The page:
Research Article | Open Access
Janette A. Lindstrom, Felix Omoruyi, Jean Sparks, "Thermotherapy Effects on Healthy and Type 2 Diabetes Human Skeletal Muscle Myoblast Cell Lines", Advances in Pharmacological and Pharmaceutical Sciences, vol. 2021, Article ID 9971599, 9 pages, 2021. https://doi.org/10.1155/2021/9971599
Thermotherapy Effects on Healthy and Type 2 Diabetes Human Skeletal Muscle Myoblast Cell Lines
Diabetes mellitus is a chronic metabolic disease characterized by elevated blood glucose levels with associated disordered carbohydrate and lipid metabolism. Type 2 diabetes (T2D) specifically has been shown to cause a decrease in skeletal muscle mass due to oxidative stress. This study investigated a treatment option for T2D through thermotherapy on healthy (HSMM) and T2D (D-HSMM) human skeletal muscle cells. The goals were to determine the effects of thermotherapy, long-term (chronic) and short-term (acute), on HSMM and D-HSMM cell viabilities and oxidative stress. HSMM and D-HSMM cells were grown to confluency, harvested, and counted to determine density. Acute and chronic heat treatments were applied to both cell lines. The chronic treatment consisted of a 30-minute exposure to 40°C, three times a week for three weeks; the acute treatment was a one-time exposure. Oxidative stress assays and cell viabilities were tested 24 hours after heat treatments. Results indicated no significant effect on the cell viability of HSMM and D-HSMM cells. The acute treatment had a significant increase () of MDA concentration compared to the chronic treatment. The chronic treatment had a significant increase () in catalase activity compared to the acute treatment. The SOD activity had no significant change () between the chronic and acute treatments. In conclusion, acute thermotherapy may not be beneficial for skeletal muscle cells due to the observed increase in oxidative stress, especially in the D-HSMM cells.
Diabetes mellitus is a chronic metabolic disease characterized by elevated blood glucose levels with associated disordered carbohydrate and lipid metabolism. There are three main types of diabetes: type 1, type 2, and gestational. Type 1 diabetes is an autoimmune disorder of the T cells preventing the pancreatic production of insulin. The T cells destroy β cells in the pancreas which reduce insulin production. Type 2 diabetes (T2D) develops slowly with any cell type developing increasing resistance to insulin’s action . According to Chatterjee et al. , T2D is the most prevalent of the three forms. Approximately 400 million people worldwide in 2017 were diagnosed with T2D, and this is predicted to increase by an additional 200 million by 2040 . Insulin resistance and biochemical tests help differentiate between type 1 and T2D. Gestational diabetes can occur during pregnancy due to hormonal changes in the mother that result in increased insulin resistance. It diminishes after the birth of the baby, and the hormones return to healthy levels. Women who experience gestational diabetes also have a predisposition to developing T2D . As disordered carbohydrate and lipid metabolism are associated with diabetes, one component of the disorder that can be measured is oxidative stress.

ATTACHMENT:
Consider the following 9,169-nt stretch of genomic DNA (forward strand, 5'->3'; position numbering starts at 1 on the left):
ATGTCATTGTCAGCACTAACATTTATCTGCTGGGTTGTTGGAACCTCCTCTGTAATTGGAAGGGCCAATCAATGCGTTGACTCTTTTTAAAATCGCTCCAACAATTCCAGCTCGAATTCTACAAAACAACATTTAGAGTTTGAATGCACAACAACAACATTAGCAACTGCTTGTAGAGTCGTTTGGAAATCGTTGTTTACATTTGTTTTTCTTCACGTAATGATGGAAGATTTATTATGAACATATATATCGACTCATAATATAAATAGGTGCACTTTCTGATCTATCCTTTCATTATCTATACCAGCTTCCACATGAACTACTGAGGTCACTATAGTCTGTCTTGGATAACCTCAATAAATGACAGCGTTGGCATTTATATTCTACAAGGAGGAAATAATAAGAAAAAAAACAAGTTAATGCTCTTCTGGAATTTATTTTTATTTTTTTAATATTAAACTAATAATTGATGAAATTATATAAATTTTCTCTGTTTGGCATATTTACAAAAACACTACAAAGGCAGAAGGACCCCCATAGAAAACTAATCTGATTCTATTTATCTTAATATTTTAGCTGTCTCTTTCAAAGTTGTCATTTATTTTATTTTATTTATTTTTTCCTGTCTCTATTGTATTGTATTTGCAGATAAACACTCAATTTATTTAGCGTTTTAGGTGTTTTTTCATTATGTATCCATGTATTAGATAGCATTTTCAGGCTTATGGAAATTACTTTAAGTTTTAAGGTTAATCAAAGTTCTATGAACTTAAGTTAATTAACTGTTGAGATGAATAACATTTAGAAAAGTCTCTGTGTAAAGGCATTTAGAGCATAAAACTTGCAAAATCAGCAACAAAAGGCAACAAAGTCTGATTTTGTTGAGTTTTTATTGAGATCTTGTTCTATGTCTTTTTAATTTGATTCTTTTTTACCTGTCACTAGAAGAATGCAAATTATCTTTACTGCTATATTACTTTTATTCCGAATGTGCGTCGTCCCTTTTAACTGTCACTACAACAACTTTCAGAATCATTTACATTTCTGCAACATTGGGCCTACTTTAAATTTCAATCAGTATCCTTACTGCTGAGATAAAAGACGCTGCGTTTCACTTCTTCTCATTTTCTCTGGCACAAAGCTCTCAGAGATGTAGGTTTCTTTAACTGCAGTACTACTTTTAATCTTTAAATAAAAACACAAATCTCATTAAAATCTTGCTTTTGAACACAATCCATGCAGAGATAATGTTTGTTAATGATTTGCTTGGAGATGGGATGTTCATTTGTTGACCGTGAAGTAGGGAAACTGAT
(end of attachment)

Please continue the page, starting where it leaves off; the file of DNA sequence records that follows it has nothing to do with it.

Meng and Yu  defined oxidative stress as the “imbalance of oxidant and antioxidant levels.” Reactive oxidant species (ROS) can include superoxide anion (O2-), hydroxyl radical (OH), alkoxyl radical (RO), peroxyl radical (ROO), hydrogen peroxide (H2O2), and oxygen singlet (O2) . Due to their highly reactive nature, an imbalance in favor of ROS in the human system causes deleterious effects as in the destruction of protein pathways related to age-associated muscle wasting [4, 5]. The mitochondria become dysfunctional in T2D patients due to the lack of glucose within the cell to produce energy, and the addition of ROS leads to apoptosis and cell death [3, 6]. T2D individuals experience increased levels of oxidative stress as a result of the ROS causing increased levels of non-metabolized lipids. These lipids can be measured as an oxidation reaction by-product, malondialdehyde (MDA) [3, 6–8]. Additionally, ROS promotes increased inflammation which causes an increase of cytokines-interleukins (IL) and tumor necrosis factor (TNF–α) [3, 4, 9]. Unchecked increased levels of ROS result in cell death. The human body has endogenous antioxidant systems to hinder this process by increasing the levels of superoxide dismutase (SOD) and catalase .
Three common markers used to assess oxidative stress include: MDA, SOD, and catalase activity [7, 10–15]. Lipid peroxidation of cells results in an increased reactive compound MDA production [7, 8]. The MDA is produced due to the presence of unsaturated fatty acids in the cellular membrane. The ROS reacts with the unsaturated fatty acids’ bis-allylic methylene groups (low bond-dissociation energies of the methylene carbon-hydrogen bonds) to form more reactive products such as conjugated dienes, lipid hydroperoxides, F2-isoprostane, and MDA [8, 16, 17]. The ROS reactivity with the unsaturated fatty acids damages the cell membrane’s fluidity and permeability. The reactive by-products can interact and damage proteins and DNA to cause further cellular damage [17–19]. SOD and catalase are markers of the cell’s defense against ROS as these markers prevent and restore cellular damage and functional impairments via nullification of the reactive radicals [4, 17, 20–22]. SOD activity produces H2O2 molecules from the ROS′ superoxide anions (O2-). The H2O2 molecules are less reactive compared to other groups of ROS . The catalase completes the ROS removal process through catalyzing H2O2 molecules into H2O and O2 molecules (and other free radicals into neutral molecules) that the SOD began . SOD and catalase work together to protect against oxidative cellular damage.